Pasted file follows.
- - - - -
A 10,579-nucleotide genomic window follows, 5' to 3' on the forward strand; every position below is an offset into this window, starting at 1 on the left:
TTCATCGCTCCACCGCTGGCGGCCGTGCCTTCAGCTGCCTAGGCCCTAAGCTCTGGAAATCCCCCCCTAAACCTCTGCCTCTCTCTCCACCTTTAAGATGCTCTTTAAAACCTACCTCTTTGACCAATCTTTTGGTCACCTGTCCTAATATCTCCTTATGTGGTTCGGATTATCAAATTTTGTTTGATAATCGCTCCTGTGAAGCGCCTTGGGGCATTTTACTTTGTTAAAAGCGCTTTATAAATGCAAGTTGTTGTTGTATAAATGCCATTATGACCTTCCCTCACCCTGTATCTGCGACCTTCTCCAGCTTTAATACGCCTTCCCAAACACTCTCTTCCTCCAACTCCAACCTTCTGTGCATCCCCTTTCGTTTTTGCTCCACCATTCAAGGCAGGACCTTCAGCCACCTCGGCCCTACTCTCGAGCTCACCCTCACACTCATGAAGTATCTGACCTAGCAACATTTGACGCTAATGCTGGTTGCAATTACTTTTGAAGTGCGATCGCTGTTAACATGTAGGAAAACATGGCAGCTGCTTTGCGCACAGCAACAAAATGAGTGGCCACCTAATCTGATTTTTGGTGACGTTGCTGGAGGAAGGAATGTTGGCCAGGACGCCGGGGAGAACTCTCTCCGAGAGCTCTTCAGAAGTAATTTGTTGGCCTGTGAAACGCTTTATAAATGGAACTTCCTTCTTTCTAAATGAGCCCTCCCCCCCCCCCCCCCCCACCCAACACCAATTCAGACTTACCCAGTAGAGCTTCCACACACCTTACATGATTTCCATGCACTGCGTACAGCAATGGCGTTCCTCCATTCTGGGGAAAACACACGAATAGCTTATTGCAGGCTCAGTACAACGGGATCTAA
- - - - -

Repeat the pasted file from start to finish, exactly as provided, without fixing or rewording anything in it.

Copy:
A 10,579-nucleotide genomic window follows, 5' to 3' on the forward strand; every position below is an offset into this window, starting at 1 on the left:
TTCATCGCTCCACCGCTGGCGGCCGTGCCTTCAGCTGCCTAGGCCCTAAGCTCTGGAAATCCCCCCCTAAACCTCTGCCTCTCTCTCCACCTTTAAGATGCTCTTTAAAACCTACCTCTTTGACCAATCTTTTGGTCACCTGTCCTAATATCTCCTTATGTGGTTCGGATTATCAAATTTTGTTTGATAATCGCTCCTGTGAAGCGCCTTGGGGCATTTTACTTTGTTAAAAGCGCTTTATAAATGCAAGTTGTTGTTGTATAAATGCCATTATGACCTTCCCTCACCCTGTATCTGCGACCTTCTCCAGCTTTAATACGCCTTCCCAAACACTCTCTTCCTCCAACTCCAACCTTCTGTGCATCCCCTTTCGTTTTTGCTCCACCATTCAAGGCAGGACCTTCAGCCACCTCGGCCCTACTCTCGAGCTCACCCTCACACTCATGAAGTATCTGACCTAGCAACATTTGACGCTAATGCTGGTTGCAATTACTTTTGAAGTGCGATCGCTGTTAACATGTAGGAAAACATGGCAGCTGCTTTGCGCACAGCAACAAAATGAGTGGCCACCTAATCTGATTTTTGGTGACGTTGCTGGAGGAAGGAATGTTGGCCAGGACGCCGGGGAGAACTCTCTCCGAGAGCTCTTCAGAAGTAATTTGTTGGCCTGTGAAACGCTTTATAAATGGAACTTCCTTCTTTCTAAATGAGCCCTCCCCCCCCCCCCCCCCCACCCAACACCAATTCAGACTTACCCAGTAGAGCTTCCACACACCTTACATGATTTCCATGCACTGCGTACAGCAATGGCGTTCCTCCATTCTGGGGAAAACACACGAATAGCTTATTGCAGGCTCAGTACAACGGGATCTAA